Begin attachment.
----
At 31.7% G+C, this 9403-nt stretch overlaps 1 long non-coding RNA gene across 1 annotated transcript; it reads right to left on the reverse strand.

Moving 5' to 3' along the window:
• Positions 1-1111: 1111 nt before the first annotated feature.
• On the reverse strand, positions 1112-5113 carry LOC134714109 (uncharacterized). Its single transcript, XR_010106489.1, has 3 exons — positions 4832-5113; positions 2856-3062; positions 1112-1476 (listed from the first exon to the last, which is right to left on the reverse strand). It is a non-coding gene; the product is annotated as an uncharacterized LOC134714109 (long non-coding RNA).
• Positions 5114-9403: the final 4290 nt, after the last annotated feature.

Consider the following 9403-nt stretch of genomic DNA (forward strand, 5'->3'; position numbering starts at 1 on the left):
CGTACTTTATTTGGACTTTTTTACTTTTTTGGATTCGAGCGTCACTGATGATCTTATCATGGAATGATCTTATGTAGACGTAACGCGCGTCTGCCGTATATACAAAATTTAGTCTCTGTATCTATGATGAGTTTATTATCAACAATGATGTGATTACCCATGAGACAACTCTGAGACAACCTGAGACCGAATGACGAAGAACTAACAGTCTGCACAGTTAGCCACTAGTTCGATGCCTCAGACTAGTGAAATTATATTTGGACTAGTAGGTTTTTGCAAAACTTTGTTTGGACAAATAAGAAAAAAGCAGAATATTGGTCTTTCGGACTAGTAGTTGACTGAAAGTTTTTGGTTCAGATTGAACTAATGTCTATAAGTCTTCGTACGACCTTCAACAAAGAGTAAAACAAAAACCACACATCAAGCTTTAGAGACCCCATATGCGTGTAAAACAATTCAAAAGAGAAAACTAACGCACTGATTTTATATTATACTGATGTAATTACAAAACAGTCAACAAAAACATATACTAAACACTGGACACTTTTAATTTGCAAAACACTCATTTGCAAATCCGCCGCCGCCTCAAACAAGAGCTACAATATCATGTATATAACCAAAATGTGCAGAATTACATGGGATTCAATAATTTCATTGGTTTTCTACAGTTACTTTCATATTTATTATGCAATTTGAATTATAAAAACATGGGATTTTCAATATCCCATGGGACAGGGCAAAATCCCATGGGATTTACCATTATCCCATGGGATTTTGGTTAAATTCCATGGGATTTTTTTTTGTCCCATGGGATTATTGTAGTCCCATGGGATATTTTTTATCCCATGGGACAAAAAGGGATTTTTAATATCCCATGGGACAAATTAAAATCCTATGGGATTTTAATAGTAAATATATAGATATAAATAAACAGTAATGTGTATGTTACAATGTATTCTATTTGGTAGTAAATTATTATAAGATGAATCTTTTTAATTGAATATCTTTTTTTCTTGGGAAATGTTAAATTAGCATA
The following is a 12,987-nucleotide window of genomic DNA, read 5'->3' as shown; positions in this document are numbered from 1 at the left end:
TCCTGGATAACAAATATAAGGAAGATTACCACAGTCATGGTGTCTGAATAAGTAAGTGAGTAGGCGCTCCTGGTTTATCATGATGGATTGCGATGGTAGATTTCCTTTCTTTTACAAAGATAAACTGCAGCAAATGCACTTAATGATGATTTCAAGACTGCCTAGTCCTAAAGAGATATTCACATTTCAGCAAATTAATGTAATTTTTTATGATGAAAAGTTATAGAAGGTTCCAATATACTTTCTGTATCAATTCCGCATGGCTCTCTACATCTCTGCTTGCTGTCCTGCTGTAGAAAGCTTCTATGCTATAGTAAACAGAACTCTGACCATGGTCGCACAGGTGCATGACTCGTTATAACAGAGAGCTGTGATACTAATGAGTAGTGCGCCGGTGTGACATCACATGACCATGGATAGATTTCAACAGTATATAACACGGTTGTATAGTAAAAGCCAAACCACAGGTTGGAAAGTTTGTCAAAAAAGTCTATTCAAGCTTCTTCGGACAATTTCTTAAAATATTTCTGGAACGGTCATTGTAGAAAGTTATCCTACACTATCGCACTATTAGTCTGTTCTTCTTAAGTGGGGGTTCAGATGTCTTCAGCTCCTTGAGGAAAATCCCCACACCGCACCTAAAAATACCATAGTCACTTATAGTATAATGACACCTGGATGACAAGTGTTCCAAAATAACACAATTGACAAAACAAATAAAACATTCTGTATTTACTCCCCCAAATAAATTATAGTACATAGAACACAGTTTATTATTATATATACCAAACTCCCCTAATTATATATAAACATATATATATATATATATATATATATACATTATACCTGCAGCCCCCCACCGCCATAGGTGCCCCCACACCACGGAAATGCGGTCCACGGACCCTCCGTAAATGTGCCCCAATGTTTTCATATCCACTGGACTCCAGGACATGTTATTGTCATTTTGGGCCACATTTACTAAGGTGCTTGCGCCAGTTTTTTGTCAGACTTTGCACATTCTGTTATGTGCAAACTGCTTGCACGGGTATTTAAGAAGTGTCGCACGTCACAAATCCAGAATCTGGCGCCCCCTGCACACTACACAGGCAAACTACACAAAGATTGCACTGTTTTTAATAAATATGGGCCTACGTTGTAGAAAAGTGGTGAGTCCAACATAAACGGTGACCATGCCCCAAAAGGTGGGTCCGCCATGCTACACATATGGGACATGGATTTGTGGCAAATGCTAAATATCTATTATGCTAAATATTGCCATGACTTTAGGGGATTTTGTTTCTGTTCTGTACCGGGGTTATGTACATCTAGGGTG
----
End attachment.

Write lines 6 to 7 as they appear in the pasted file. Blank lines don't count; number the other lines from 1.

Consider the following 9403-nt stretch of genomic DNA (forward strand, 5'->3'; position numbering starts at 1 on the left):
CGTACTTTATTTGGACTTTTTTACTTTTTTGGATTCGAGCGTCACTGATGATCTTATCATGGAATGATCTTATGTAGACGTAACGCGCGTCTGCCGTATATACAAAATTTAGTCTCTGTATCTATGATGAGTTTATTATCAACAATGATGTGATTACCCATGAGACAACTCTGAGACAACCTGAGACCGAATGACGAAGAACTAACAGTCTGCACAGTTAGCCACTAGTTCGATGCCTCAGACTAGTGAAATTATATTTGGACTAGTAGGTTTTTGCAAAACTTTGTTTGGACAAATAAGAAAAAAGCAGAATATTGGTCTTTCGGACTAGTAGTTGACTGAAAGTTTTTGGTTCAGATTGAACTAATGTCTATAAGTCTTCGTACGACCTTCAACAAAGAGTAAAACAAAAACCACACATCAAGCTTTAGAGACCCCATATGCGTGTAAAACAATTCAAAAGAGAAAACTAACGCACTGATTTTATATTATACTGATGTAATTACAAAACAGTCAACAAAAACATATACTAAACACTGGACACTTTTAATTTGCAAAACACTCATTTGCAAATCCGCCGCCGCCTCAAACAAGAGCTACAATATCATGTATATAACCAAAATGTGCAGAATTACATGGGATTCAATAATTTCATTGGTTTTCTACAGTTACTTTCATATTTATTATGCAATTTGAATTATAAAAACATGGGATTTTCAATATCCCATGGGACAGGGCAAAATCCCATGGGATTTACCATTATCCCATGGGATTTTGGTTAAATTCCATGGGATTTTTTTTTGTCCCATGGGATTATTGTAGTCCCATGGGATATTTTTTATCCCATGGGACAAAAAGGGATTTTTAATATCCCATGGGACAAATTAAAATCCTATGGGATTTTAATAGTAAATATATAGATATAAATAAACAGTAATGTGTATGTTACAATGTATTCTATTTGGTAGTAAATTATTATAAGATGAATCTTTTTAATTGAATATCTTTTTTTCTTGGGAAATGTTAAATTAGCATA